FAST Search Server 2010 for Internet Sites (FSIS) was released previously this fall, and the first implementations are already well under way. Here at Comperio, we are in the final phases of rolling out our first FSIS-based solution for a customer in Sweden.
For the first time since Microsoft’s acquisition of FAST, the broad audience can now reap the benefits of a high-end platform for enterprise search. This post is a first look at FSIS; a brief overview of the new components and what has kept Microsoft busy throughout the time since the acquisition. The post is simply intended to serve as an introduction to the curious, and makes no attempt to be comprehensive.
Previous incarnations of FAST technology have been equipped with powerful and flexible support for processing documents and indexing them accordingly. Out of a UX perspective, FAST technology has not been equally strong. With FSIS, Microsoft has recognized this imbalance by targeting what we at Comperio refer to as “search logic”. This area, which is both broad and complex, has given birth to several products and frameworks – one of them being Comperio Front. The future will have to decide if this first version of FSIS is strong enough to manage on its own.
The FSIS architecture
Both FSIS, and its sister-product FAST Search Server 2010 for Internal Applications (FSIA), are built around the proven technology in FAST ESP. More specifically, the very core of both these products is FAST ESP 5.3 with service pack 3 or higher.
In FSIS, ESP is fairly well hidden inside of the Microsoft packaging. New modules which encapsulate the existing ESP interfaces provide a high level of abstraction. Most prominent of the new modules are inarguably Content Transformation Services (CTS) and Interaction Management Services (IMS). These handle management and processing of indexing and query flows. There is also FAST Search Designer, a Visual Studio 2008 add-on, which makes it easy to create, debug, and orchestrate these flows. A fourth module, Search Business Manager targets business-users who need to adjust the overall search experience, and perhaps want to try out new features using the integrated A/B testing functionality.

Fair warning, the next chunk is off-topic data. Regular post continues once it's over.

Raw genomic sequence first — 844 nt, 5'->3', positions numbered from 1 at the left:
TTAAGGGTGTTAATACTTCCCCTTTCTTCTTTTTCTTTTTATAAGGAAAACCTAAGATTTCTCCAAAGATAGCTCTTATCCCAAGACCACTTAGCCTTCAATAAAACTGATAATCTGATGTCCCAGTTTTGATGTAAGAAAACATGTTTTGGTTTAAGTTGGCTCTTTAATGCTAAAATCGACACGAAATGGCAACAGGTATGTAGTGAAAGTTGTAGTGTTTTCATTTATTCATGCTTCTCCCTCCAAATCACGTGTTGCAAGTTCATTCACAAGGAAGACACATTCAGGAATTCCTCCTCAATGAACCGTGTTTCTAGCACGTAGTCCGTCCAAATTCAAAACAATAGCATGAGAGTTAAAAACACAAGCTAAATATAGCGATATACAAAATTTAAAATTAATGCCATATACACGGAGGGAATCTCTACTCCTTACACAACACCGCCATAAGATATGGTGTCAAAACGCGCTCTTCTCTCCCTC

There are also additional supporting modules, e.g. the IMS UI toolkit which provides a foundation for new web application projects. Another example is the Content Distributor Emulator, which provides backwards-compatibility for legacy ESP connectors. But on a high level, with only the most important modules listed, the structure of FSIS corresponds to the figure below.
Anyone adventurous enough to seek complete and fine-grained control of their search solution will have to go deeper than the outer FSIS layers. ESP is still the go-to place for all advanced customizations, and is still available in its completeness.
Content and interaction workflows
The right part of the figure is typically described as the “content side” or the “source side” of the search solution. This is where CTS is located. Data to be indexed is sent to CTS, where it is manipulated and prepared for indexing according to business-rules and requirements. For example, it might be necessary to enrich certain documents with synonyms or additional keywords. All such logic is graphically mapped up in workflows, using either preconfigured or custom data manipulation “tasks”.
Those of us with experience of development from ESP will feel right at home in the workflow task library in CTS. Many features and functions are direct derivatives of those found in the traditional ESP Document Processing framework, but CTS provides a much-needed face-lift. Most developers will surely appreciate the improved development and debugging possibilities. It should be noted that the traditional Document Processing pipelines are still available; they are in fact still running behind the scenes.
IMS is located on the left side of the figure. Queries are both going in, and coming back out through the workflows in IMS. Just like documents flow through CTS, queries and result sets flow through IMS. The big difference is of course that instead of manipulating content, IMS brings support for tailoring the search experience: e.g. branching up a query into several federated searches, or conditionally enriching or expanding queries. As mentioned at the top of this post, FAST has traditionally been lagging behind in this area. In that regard, IMS is extremely welcome news for developers and business-users alike.
In future blog entries we will dig deeper and explore more of the capabilities in the new FAST-based offerings from Microsoft. We will surely revisit the concept of “search logic”, and how FSIS attempt to solve such problems. Until then, feel free to shoot us any comments or questions!